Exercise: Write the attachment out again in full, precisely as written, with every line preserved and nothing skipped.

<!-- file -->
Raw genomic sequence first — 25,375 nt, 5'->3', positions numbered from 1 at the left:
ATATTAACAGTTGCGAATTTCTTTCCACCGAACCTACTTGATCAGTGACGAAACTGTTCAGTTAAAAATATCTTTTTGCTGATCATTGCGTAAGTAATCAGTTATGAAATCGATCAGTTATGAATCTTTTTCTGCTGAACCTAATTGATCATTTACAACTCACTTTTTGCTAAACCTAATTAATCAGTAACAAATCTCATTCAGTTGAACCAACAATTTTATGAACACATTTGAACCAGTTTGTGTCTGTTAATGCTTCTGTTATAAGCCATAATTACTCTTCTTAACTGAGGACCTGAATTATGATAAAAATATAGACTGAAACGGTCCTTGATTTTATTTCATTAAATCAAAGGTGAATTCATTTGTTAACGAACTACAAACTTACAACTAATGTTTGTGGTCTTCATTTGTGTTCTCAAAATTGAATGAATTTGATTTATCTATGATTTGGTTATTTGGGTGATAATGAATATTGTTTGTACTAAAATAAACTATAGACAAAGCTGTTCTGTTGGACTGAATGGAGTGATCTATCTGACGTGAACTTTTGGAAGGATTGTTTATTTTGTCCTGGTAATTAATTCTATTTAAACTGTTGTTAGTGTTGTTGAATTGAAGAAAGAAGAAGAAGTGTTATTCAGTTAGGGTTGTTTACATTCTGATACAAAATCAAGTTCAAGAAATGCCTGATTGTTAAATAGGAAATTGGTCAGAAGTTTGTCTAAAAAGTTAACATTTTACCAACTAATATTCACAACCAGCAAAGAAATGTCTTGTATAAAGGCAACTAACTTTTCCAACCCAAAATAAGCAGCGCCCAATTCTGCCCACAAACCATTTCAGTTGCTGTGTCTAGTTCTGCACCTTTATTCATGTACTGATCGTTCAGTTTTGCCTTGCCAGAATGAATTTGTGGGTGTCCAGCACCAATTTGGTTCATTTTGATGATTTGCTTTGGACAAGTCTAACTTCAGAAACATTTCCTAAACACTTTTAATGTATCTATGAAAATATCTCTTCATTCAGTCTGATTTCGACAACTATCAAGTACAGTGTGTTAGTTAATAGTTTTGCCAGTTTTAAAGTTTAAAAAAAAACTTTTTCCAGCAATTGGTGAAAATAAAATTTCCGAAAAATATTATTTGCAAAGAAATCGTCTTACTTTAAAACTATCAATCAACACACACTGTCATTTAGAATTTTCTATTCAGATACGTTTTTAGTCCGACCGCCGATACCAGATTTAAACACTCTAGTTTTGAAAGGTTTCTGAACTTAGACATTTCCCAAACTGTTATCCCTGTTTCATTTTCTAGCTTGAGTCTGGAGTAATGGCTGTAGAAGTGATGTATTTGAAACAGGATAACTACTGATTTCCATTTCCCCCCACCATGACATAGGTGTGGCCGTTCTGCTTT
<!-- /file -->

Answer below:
Raw genomic sequence first — 25,375 nt, 5'->3', positions numbered from 1 at the left:
ATATTAACAGTTGCGAATTTCTTTCCACCGAACCTACTTGATCAGTGACGAAACTGTTCAGTTAAAAATATCTTTTTGCTGATCATTGCGTAAGTAATCAGTTATGAAATCGATCAGTTATGAATCTTTTTCTGCTGAACCTAATTGATCATTTACAACTCACTTTTTGCTAAACCTAATTAATCAGTAACAAATCTCATTCAGTTGAACCAACAATTTTATGAACACATTTGAACCAGTTTGTGTCTGTTAATGCTTCTGTTATAAGCCATAATTACTCTTCTTAACTGAGGACCTGAATTATGATAAAAATATAGACTGAAACGGTCCTTGATTTTATTTCATTAAATCAAAGGTGAATTCATTTGTTAACGAACTACAAACTTACAACTAATGTTTGTGGTCTTCATTTGTGTTCTCAAAATTGAATGAATTTGATTTATCTATGATTTGGTTATTTGGGTGATAATGAATATTGTTTGTACTAAAATAAACTATAGACAAAGCTGTTCTGTTGGACTGAATGGAGTGATCTATCTGACGTGAACTTTTGGAAGGATTGTTTATTTTGTCCTGGTAATTAATTCTATTTAAACTGTTGTTAGTGTTGTTGAATTGAAGAAAGAAGAAGAAGTGTTATTCAGTTAGGGTTGTTTACATTCTGATACAAAATCAAGTTCAAGAAATGCCTGATTGTTAAATAGGAAATTGGTCAGAAGTTTGTCTAAAAAGTTAACATTTTACCAACTAATATTCACAACCAGCAAAGAAATGTCTTGTATAAAGGCAACTAACTTTTCCAACCCAAAATAAGCAGCGCCCAATTCTGCCCACAAACCATTTCAGTTGCTGTGTCTAGTTCTGCACCTTTATTCATGTACTGATCGTTCAGTTTTGCCTTGCCAGAATGAATTTGTGGGTGTCCAGCACCAATTTGGTTCATTTTGATGATTTGCTTTGGACAAGTCTAACTTCAGAAACATTTCCTAAACACTTTTAATGTATCTATGAAAATATCTCTTCATTCAGTCTGATTTCGACAACTATCAAGTACAGTGTGTTAGTTAATAGTTTTGCCAGTTTTAAAGTTTAAAAAAAAACTTTTTCCAGCAATTGGTGAAAATAAAATTTCCGAAAAATATTATTTGCAAAGAAATCGTCTTACTTTAAAACTATCAATCAACACACACTGTCATTTAGAATTTTCTATTCAGATACGTTTTTAGTCCGACCGCCGATACCAGATTTAAACACTCTAGTTTTGAAAGGTTTCTGAACTTAGACATTTCCCAAACTGTTATCCCTGTTTCATTTTCTAGCTTGAGTCTGGAGTAATGGCTGTAGAAGTGATGTATTTGAAACAGGATAACTACTGATTTCCATTTCCCCCCACCATGACATAGGTGTGGCCGTTCTGCTTT